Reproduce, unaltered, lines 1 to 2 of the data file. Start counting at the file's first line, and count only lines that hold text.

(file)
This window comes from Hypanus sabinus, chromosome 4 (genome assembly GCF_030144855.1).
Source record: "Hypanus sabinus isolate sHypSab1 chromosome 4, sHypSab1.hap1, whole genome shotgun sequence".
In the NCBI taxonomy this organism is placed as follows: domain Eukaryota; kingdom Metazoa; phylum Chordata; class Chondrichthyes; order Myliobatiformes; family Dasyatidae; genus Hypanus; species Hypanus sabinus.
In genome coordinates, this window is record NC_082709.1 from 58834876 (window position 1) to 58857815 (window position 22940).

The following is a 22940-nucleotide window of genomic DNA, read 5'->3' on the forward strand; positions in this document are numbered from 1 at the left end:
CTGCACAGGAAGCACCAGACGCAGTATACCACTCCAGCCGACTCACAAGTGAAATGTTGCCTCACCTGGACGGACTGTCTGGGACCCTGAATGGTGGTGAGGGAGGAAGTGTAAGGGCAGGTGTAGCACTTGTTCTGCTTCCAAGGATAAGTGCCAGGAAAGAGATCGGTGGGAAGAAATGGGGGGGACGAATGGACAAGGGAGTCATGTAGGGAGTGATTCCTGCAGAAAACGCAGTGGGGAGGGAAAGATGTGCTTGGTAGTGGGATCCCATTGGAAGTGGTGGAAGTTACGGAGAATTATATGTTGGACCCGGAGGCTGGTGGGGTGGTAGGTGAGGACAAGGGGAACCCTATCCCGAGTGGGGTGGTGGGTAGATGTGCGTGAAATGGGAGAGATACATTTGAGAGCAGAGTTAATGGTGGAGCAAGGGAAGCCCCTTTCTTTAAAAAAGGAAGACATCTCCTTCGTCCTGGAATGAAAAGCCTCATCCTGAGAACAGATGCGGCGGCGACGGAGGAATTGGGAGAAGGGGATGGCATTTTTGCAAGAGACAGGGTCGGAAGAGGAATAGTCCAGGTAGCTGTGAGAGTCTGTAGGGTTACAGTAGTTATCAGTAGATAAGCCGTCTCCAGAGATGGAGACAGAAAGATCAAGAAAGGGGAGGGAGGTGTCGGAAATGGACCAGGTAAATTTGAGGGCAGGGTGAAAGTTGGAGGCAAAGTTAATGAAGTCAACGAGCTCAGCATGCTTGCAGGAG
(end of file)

This window comes from Hypanus sabinus, chromosome 4 (genome assembly GCF_030144855.1).
Source record: "Hypanus sabinus isolate sHypSab1 chromosome 4, sHypSab1.hap1, whole genome shotgun sequence".